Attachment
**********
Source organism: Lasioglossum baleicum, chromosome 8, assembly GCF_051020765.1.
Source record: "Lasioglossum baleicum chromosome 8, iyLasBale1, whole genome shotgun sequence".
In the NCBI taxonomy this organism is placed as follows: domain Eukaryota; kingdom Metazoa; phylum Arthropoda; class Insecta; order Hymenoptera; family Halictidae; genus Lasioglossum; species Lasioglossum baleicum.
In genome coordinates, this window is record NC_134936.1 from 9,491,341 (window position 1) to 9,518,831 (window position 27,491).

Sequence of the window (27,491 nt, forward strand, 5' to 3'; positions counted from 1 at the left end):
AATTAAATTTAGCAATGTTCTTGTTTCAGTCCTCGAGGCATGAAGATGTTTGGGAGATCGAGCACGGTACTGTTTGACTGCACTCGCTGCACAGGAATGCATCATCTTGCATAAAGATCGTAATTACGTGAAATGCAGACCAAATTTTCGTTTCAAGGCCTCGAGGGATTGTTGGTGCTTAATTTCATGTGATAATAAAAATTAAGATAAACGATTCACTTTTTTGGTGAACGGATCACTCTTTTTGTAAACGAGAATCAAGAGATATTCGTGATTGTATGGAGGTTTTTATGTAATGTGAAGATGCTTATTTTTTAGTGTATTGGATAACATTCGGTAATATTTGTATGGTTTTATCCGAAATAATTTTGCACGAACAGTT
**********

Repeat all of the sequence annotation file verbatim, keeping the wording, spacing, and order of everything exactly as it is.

Source organism: Lasioglossum baleicum, chromosome 8, assembly GCF_051020765.1.
Source record: "Lasioglossum baleicum chromosome 8, iyLasBale1, whole genome shotgun sequence".
In the NCBI taxonomy this organism is placed as follows: domain Eukaryota; kingdom Metazoa; phylum Arthropoda; class Insecta; order Hymenoptera; family Halictidae; genus Lasioglossum; species Lasioglossum baleicum.
In genome coordinates, this window is record NC_134936.1 from 9,491,341 (window position 1) to 9,518,831 (window position 27,491).

Sequence of the window (27,491 nt, forward strand, 5' to 3'; positions counted from 1 at the left end):
AATTAAATTTAGCAATGTTCTTGTTTCAGTCCTCGAGGCATGAAGATGTTTGGGAGATCGAGCACGGTACTGTTTGACTGCACTCGCTGCACAGGAATGCATCATCTTGCATAAAGATCGTAATTACGTGAAATGCAGACCAAATTTTCGTTTCAAGGCCTCGAGGGATTGTTGGTGCTTAATTTCATGTGATAATAAAAATTAAGATAAACGATTCACTTTTTTGGTGAACGGATCACTCTTTTTGTAAACGAGAATCAAGAGATATTCGTGATTGTATGGAGGTTTTTATGTAATGTGAAGATGCTTATTTTTTAGTGTATTGGATAACATTCGGTAATATTTGTATGGTTTTATCCGAAATAATTTTGCACGAACAGTT